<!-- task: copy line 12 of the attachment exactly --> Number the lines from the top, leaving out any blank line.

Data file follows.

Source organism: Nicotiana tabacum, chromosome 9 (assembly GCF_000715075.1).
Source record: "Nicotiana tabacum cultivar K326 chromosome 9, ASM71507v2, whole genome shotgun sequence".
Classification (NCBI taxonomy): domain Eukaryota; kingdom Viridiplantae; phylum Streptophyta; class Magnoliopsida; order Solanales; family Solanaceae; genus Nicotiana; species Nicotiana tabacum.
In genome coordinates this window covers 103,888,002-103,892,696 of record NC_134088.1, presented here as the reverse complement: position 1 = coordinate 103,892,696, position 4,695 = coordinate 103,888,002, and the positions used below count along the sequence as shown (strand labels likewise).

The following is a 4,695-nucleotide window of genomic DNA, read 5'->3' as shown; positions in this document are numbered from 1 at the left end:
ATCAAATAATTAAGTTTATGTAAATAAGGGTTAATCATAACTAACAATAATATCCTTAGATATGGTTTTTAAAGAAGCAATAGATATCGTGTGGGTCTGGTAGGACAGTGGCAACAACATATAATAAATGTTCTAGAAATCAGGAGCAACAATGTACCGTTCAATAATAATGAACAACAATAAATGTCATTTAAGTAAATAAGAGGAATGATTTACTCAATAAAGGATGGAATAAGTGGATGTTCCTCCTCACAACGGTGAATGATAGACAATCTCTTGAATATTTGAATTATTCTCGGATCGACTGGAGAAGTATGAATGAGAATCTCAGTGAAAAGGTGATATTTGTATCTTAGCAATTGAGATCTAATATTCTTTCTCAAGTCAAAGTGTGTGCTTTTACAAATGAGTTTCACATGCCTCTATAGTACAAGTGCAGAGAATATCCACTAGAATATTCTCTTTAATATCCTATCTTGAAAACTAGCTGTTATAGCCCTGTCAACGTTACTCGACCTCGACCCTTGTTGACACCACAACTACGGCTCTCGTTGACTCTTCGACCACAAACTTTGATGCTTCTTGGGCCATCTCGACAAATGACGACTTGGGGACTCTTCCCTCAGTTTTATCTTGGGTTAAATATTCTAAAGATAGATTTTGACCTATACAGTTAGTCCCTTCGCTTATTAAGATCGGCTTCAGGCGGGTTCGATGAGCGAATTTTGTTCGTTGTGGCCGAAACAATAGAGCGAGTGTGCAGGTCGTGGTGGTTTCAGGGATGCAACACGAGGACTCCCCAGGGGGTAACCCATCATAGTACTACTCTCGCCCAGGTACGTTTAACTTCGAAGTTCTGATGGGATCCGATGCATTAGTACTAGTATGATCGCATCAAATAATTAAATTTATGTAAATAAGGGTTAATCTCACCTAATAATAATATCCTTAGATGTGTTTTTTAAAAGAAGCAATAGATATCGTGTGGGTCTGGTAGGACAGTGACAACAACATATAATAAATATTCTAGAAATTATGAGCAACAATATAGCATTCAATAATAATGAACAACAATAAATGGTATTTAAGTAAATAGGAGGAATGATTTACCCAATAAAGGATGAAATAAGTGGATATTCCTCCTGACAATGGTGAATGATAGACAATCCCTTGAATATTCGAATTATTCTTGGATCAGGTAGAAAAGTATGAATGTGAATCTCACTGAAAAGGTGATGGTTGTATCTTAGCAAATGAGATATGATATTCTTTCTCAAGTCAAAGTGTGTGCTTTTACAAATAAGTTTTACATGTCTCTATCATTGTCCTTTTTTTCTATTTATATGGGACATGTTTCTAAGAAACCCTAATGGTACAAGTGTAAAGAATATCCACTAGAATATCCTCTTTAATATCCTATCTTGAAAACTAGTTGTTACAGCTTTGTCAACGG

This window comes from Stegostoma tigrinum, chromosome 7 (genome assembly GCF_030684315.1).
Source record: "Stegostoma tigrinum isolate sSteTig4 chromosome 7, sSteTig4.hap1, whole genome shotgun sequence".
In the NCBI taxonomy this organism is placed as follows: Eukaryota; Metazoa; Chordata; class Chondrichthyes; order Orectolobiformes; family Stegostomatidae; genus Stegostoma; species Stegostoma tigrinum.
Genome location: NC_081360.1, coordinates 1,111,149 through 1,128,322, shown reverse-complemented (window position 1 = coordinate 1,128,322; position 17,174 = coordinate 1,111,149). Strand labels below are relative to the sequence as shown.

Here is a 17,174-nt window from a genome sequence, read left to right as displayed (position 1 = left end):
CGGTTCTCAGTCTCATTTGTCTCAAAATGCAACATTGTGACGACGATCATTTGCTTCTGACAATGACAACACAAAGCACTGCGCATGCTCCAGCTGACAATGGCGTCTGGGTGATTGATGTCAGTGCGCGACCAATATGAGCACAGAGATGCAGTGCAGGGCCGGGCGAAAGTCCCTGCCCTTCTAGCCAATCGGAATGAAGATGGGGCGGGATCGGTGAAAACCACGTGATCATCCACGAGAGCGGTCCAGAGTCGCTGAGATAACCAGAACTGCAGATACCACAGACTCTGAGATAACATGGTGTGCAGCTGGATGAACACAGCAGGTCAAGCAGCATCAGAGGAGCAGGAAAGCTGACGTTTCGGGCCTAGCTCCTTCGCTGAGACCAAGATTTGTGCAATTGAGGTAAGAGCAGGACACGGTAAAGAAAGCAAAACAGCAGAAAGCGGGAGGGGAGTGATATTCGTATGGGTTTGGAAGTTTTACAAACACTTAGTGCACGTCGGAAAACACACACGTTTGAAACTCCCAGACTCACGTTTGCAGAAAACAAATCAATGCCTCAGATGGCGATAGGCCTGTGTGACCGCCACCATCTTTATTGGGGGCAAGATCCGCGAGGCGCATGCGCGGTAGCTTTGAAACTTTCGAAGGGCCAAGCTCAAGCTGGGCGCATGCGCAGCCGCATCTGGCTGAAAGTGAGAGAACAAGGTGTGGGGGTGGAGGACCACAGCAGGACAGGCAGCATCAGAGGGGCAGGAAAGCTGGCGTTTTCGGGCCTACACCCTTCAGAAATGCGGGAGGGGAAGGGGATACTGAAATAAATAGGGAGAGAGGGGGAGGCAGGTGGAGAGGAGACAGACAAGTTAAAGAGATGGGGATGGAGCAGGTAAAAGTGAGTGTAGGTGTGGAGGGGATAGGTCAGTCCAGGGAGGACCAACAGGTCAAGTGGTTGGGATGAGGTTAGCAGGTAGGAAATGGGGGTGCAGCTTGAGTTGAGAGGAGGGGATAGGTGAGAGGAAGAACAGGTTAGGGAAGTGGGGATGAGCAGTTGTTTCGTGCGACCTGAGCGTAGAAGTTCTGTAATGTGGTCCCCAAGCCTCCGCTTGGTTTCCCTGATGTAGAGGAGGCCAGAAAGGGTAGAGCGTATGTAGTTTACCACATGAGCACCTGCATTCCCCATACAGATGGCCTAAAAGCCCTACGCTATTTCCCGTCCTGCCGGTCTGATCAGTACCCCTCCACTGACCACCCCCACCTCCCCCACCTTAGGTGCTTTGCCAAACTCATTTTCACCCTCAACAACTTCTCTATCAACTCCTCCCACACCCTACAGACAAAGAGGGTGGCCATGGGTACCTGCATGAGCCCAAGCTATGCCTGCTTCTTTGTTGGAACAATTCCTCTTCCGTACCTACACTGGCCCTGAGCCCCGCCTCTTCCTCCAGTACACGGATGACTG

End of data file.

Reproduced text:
CGGTTCTCAGTCTCATTTGTCTCAAAATGCAACATTGTGACGACGATCATTTGCTTCTGACAATGACAACACAAAGCACTGCGCATGCTCCAGCTGACAATGGCGTCTGGGTGATTGATGTCAGTGCGCGACCAATATGAGCACAGAGATGCAGTGCAGGGCCGGGCGAAAGTCCCTGCCCTTCTAGCCAATCGGAATGAAGATGGGGCGGGATCGGTGAAAACCACGTGATCATCCACGAGAGCGGTCCAGAGTCGCTGAGATAACCAGAACTGCAGATACCACAGACTCTGAGATAACATGGTGTGCAGCTGGATGAACACAGCAGGTCAAGCAGCATCAGAGGAGCAGGAAAGCTGACGTTTCGGGCCTAGCTCCTTCGCTGAGACCAAGATTTGTGCAATTGAGGTAAGAGCAGGACACGGTAAAGAAAGCAAAACAGCAGAAAGCGGGAGGGGAGTGATATTCGTATGGGTTTGGAAGTTTTACAAACACTTAGTGCACGTCGGAAAACACACACGTTTGAAACTCCCAGACTCACGTTTGCAGAAAACAAATCAATGCCTCAGATGGCGATAGGCCTGTGTGACCGCCACCATCTTTATTGGGGGCAAGATCCGCGAGGCGCATGCGCGGTAGCTTTGAAACTTTCGAAGGGCCAAGCTCAAGCTGGGCGCATGCGCAGCCGCATCTGGCTGAAAGTGAGAGAACAAGGTGTGGGGGTGGAGGACCACAGCAGGACAGGCAGCATCAGAGGGGCAGGAAAGCTGGCGTTTTCGGGCCTACACCCTTCAGAAATGCGGGAGGGGAAGGGGATACTGAAATAAATAGGGAGAGAGGGGGAGGCAGGTGGAGAGGAGACAGACAAGTTAAAGAGATGGGGATGGAGCAGGTAAAAGTGAGTGTAGGTGTGGAGGGGATAGGTCAGTCCAGGGAGGACCAACAGGTCAAGTGGTTGGGATGAGGTTAGCAGGTAGGAAATGGGGGTGCAGCTTGAGTTGAGAGGAGGGGATAGGTGAGAGGAAGAACAGGTTAGGGAAGTGGGGATGAGCAGTTGTTTCGTGCGACCTGAGCGTAGAAGTTCTGTAATGTGGTCCCCAAGCCTCCGCTTGGTTTCCCTGATGTAGAGGAGGCCAGAAAGGGTAGAGCGTATGTAGTTTACCACATGAGCACCTGCATTCCCCATACAGATGGCCTAAAAGCCCTACGCTATTTCCCGTCCTGCCGGTCTGATCAGTACCCCTCCACTGACCACCCCCACCTCCCCCACCTTAGGTGCTTTGCCAAACTCATTTTCACCCTCAACAACTTCTCTATCAACTCCTCCCACACCCTACAGACAAAGAGGGTGGCCATGGGTACCTGCATGAGCCCAAGCTATGCCTGCTTCTTTGTTGGAACAATTCCTCTTCCGTACCTACACTGGCCCTGAGCCCCGCCTCTTCCTCCAGTACACGGATGACTG